Navigation

Skiplink Navigation

Main Features

Swiss clock on to selling watches in China

China's entry to the WTO is expected to have a considerable effect on exports of Swiss watches

(Keystone Archive)

Swiss watchmakers are looking to cash in on China's expanding market for timepieces.

During a recent fact-finding mission to Hong Kong and Shanghai, François Habersaat, the president of the Swiss Federation of Watchmakers, said the Chinese market was ripe for investment.

"China's joining the World Trade Organization [WTO] has had a considerable influence on our relationship [with the country]," says Habersaat.

His comments come a week after a delegation of Swiss business leaders returned from a trip to China, where they agreed to boost economic ties between the two countries.

Before Beijing's accession to the WTO last year, Habersaat says watches destined for the Chinese market were hit with prohibitive import taxes of between 80 and 100 per cent.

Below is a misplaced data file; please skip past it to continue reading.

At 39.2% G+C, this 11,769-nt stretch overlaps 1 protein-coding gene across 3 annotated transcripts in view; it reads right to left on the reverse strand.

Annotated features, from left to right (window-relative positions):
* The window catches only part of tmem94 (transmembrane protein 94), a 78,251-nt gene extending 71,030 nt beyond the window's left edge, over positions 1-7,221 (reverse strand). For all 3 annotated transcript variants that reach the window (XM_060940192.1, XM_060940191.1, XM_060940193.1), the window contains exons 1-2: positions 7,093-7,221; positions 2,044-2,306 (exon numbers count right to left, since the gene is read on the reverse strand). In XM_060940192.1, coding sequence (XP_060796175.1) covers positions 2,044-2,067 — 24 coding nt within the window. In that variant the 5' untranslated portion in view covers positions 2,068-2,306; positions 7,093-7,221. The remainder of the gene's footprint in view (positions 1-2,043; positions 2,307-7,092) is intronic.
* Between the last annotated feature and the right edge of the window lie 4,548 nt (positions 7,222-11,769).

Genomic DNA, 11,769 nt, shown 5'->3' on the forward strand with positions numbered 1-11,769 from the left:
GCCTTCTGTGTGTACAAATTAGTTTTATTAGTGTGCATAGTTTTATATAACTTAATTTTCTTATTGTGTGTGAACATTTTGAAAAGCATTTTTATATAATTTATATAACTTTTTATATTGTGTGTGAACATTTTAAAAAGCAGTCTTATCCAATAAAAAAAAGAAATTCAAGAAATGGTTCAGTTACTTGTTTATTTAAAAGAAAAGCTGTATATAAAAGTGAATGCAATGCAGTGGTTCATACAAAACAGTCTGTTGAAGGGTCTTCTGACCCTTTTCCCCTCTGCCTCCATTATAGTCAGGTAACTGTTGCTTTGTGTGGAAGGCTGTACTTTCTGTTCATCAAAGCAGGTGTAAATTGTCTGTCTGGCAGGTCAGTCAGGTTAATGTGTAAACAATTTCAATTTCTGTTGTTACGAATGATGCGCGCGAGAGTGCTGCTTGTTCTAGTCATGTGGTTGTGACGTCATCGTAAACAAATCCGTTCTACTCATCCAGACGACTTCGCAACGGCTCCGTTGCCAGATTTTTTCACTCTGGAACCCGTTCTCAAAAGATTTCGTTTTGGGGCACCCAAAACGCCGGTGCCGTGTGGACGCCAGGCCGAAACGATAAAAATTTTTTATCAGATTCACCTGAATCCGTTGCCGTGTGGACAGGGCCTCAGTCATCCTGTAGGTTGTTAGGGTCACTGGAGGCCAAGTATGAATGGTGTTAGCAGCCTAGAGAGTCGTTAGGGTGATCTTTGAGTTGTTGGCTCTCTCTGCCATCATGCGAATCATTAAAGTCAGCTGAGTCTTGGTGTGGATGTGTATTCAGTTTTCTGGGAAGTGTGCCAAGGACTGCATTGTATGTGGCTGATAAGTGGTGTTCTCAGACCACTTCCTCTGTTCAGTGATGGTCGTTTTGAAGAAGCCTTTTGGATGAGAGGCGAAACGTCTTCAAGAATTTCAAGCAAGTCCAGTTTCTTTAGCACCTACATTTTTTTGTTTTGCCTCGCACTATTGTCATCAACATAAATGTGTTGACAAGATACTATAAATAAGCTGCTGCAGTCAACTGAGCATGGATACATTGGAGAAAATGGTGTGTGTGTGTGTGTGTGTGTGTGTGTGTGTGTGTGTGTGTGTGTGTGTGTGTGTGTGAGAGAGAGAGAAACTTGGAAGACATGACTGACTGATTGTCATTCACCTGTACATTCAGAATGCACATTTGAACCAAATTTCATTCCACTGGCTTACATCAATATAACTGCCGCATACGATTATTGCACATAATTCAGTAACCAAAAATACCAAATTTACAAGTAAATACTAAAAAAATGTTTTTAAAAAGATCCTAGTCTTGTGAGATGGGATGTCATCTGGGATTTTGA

Strict quotas were also in operation, severely limiting the number of Swiss-made watches sold inside China.

Abolishing quotas

But the system of fixed quotas is due to be abolished next year, while import duties - currently set at a maximum rate of 16.6 per cent - will be reduced to 11 per cent in 2004.

However, according to Habersaat, the liberalisation of the domestic Chinese market has already led to an increase in export trade with China.

Latest statistics suggest the value of Switzerland's watch exports to China rose more than 100 per cent in the first four months of 2002 to reach a total of SFr22 million.

The number of Swiss watches destined for the Chinese market more than quadrupled to 56,000 over the same period.

Habersaat says the boost in exports to China is particularly welcome amid a background of a continued decline in sales to both the United States and Japan.

swissinfo with agencies


Links

Neuer Inhalt

Horizontal Line


swissinfo EN

Teaser Join us on Facebook!

Join us on Facebook!

subscription form

Form for signing up for free newsletter.

Sign up for our free newsletters and get the top stories delivered to your inbox.








Click here to see more newsletters